Positive Behavioral Intervention and Support


    Positive Behavior Intervention and Support (PBIS) is a process for creating school environments that are more effective, efficient, and relevant to the education process.  For some schools PBIS will enhance their current systems and practices, but for others it will radically change the culture for the better.  Click here to see how PBIS will support the Sardis mission statement.

    How does it work?

    A key belief of the PBIS initiative is prevention.  The majority of students follow the school’s expectations, but are never acknowledged for their positive behavior.  Through instruction, comprehension, and regular practice, staff, students, and parents use a consistent set of behavior expectations and rules.  Click here to see Sardis' behavior expectations.

    What about students who are disruptive?

    PBIS schools develop a discipline system that is integrated with the district’s Code of Conduct.  When problem behavior occurs, students are provided with a continuum of supports to address the problem behavior.  Many problem behaviors in schools may have an academic or social foundation.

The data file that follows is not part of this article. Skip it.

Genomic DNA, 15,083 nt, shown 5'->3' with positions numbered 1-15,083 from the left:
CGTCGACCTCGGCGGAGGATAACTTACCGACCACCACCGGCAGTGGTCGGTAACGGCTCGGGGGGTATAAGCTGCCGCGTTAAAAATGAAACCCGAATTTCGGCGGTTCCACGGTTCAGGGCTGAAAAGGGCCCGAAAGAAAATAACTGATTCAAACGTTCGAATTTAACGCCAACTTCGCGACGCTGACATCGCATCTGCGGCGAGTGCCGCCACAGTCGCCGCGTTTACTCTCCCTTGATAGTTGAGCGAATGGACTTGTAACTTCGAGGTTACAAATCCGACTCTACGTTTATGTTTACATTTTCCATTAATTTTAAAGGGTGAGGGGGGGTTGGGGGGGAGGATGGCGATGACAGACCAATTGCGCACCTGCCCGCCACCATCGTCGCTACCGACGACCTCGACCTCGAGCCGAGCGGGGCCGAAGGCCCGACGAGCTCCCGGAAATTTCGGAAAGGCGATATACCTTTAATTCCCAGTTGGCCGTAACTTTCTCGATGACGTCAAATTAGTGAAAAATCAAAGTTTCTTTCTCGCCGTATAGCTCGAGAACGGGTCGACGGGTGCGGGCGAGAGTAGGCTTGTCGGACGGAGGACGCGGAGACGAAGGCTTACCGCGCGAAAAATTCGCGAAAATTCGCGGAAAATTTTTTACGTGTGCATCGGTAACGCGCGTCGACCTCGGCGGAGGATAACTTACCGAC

What about parents?

    Parents are an important part of PBIS implementation.  Schools communicate to parents the school’s expectations and rules that are taught to their child.  Parents are encouraged to discuss the rules and expectations and post them at home for easy reference.  This method increases the likelihood that teachers, students, and parents have a common language of behavior expectations.

    Is PBIS new?

    The concept of PBIS has been discussed in education for approximately fifteen years.  It was started as a joint initiative by the University of Oregon and the Federal Department of Education to prevent the isolation of students in high schools.  PBIS uses research-based methods to provide positive support to staff and students.

    For more information...

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    For more information on PBIS, visit http://www.pbis.org/main.htm.

    Information on this page was taken from CMS' website, http://www.cms.k12.nc.us/departments/PBIS/index.asp.